Artist Couple’s Paintings to Be Exhibited in Pendelton Feb. 2-25

Artist Emily Somosky painted this piece titled Shards. She and her husband, Andrew Somoskey, will have their work on display in February at the Pendleton Center for the Arts. (Photo courtesy of Emily Somosky)

While Emily and Andrew Somoskey both create paintings that incorporate layering and abstraction, each artist has a distinctly different approach to their work, resulting in an intriguing resonance when the paintings are in proximity to one another. The viewer’s brain seeks to compare and contrast, and the work, already rich and complex, and thought-provoking, takes on an additional dimension.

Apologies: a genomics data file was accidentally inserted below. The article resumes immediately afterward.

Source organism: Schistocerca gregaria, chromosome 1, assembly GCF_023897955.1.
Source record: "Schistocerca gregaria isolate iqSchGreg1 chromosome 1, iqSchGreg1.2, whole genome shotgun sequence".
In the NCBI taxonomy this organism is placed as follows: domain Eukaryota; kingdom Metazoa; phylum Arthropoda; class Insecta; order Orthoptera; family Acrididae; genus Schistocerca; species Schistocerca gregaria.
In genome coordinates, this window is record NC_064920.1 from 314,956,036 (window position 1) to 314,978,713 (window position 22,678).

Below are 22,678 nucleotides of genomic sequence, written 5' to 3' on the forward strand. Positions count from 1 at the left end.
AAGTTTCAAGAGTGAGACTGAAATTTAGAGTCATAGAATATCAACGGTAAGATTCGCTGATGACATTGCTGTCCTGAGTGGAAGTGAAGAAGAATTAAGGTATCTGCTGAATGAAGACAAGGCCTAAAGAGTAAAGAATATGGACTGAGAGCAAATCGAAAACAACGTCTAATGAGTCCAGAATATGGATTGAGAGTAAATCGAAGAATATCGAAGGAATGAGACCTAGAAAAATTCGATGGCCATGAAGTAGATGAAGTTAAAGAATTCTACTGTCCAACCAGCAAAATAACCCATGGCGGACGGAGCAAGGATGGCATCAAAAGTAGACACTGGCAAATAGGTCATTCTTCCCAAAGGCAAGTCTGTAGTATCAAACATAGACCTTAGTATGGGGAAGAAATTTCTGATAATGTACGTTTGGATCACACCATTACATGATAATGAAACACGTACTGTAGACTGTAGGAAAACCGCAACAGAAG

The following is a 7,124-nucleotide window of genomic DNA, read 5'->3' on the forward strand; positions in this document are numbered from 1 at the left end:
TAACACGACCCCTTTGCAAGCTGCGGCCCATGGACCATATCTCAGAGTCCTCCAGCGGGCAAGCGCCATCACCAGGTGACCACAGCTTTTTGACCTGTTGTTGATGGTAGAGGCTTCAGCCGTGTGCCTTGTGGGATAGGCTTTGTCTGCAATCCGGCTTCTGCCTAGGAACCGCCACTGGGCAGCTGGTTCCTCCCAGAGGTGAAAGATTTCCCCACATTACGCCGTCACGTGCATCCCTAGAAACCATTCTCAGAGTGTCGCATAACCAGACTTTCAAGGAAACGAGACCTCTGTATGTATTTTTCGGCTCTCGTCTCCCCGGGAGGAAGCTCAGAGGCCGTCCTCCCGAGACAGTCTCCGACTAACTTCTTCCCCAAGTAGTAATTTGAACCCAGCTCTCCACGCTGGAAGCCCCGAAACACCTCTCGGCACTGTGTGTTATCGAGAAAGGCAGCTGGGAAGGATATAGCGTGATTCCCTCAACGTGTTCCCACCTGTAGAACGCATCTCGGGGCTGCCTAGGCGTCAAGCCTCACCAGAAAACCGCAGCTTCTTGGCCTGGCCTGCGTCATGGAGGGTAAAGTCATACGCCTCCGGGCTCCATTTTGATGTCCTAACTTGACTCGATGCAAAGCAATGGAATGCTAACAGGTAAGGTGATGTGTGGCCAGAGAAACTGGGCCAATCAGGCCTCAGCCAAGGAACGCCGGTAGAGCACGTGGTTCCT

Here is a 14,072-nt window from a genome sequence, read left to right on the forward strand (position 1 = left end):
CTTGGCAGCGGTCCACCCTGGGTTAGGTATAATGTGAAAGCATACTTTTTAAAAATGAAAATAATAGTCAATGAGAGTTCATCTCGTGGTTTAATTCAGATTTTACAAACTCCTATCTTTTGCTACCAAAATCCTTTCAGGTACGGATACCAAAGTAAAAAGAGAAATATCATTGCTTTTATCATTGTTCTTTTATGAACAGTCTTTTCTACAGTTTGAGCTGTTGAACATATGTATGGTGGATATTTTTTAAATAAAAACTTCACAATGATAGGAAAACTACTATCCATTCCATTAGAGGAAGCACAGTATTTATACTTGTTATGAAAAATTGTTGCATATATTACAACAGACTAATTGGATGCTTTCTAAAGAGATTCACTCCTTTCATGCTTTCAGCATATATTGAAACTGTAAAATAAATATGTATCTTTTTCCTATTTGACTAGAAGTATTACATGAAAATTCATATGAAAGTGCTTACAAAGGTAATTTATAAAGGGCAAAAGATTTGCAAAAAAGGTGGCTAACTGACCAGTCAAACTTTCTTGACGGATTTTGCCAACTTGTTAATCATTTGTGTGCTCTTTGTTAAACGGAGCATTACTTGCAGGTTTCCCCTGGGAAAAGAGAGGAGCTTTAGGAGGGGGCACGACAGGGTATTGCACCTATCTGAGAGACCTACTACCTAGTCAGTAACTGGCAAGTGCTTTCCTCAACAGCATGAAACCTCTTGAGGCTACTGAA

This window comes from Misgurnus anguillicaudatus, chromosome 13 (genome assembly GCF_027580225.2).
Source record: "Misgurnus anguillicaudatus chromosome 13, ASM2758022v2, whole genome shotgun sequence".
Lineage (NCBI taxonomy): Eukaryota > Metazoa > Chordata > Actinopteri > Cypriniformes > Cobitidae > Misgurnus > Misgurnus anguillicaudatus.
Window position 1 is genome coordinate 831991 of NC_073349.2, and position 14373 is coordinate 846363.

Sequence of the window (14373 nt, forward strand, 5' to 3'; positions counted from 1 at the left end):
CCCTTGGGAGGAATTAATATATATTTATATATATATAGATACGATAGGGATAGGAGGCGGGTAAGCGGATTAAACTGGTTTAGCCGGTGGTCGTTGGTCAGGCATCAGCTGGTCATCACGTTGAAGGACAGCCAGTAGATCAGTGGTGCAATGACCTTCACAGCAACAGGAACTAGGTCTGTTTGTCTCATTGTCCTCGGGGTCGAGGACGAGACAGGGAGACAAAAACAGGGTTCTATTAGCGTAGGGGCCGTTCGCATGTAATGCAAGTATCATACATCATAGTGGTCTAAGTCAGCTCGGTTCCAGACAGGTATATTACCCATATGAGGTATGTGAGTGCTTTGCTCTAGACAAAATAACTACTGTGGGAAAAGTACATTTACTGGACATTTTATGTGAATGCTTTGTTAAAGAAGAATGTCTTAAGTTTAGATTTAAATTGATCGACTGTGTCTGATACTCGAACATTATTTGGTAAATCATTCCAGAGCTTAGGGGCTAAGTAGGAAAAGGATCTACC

The two artists’ works will be on exhibit in the East Oregonian Gallery at the Pendleton Center (PCA) for the Arts Feb. 2-25. The event kicks off with an opening reception on Thursday, Feb. 2 from 5:30 to 7 p.m. The reception is free and open to the public.Both artists received their Masters of Fine Art degrees from Michigan State University, Andrew in 2019 and Emily in 2020. After graduation, the married couple moved to Walla Walla, where Emily began work as a visiting assistant professor of Art at Whitman College.“Seeing both artists’ work in the same space is a great way for visitors who aren’t well-versed in abstract art to develop an eye for underlying structure,” said PCA Executive Director Roberta Lavadour. “Having two different processes, both in thought and execution, brings home the fact that ‘abstract’ doesn’t mean ‘random.’”Andrew Somoskey’s work incorporates the activity of encoding and decoding information that is central to our contemporary existence and to his artistic practice. The paintings center around textual and symbolic language, using specific texts, graphs, and symbols in conjunction with personal notational systems, including the idiosyncratic strategies he developed to mitigate his dyslexia and dysgraphia.Emily Somoskey’s mixed-media paintings explore the ways we simultaneously experience physical and mental space. Built through layering paint and various forms of photographic imagery, they create a complex and nuanced language that weaves together moments of clarity and ambiguity. The works give form to the complexity, instability, and enigmatic nature of our lived experiences.Free admission to the exhibit is made possible through the generous support of Collen and Jeff Blackwood. More information is available by calling 541-278-9201 or visiting online at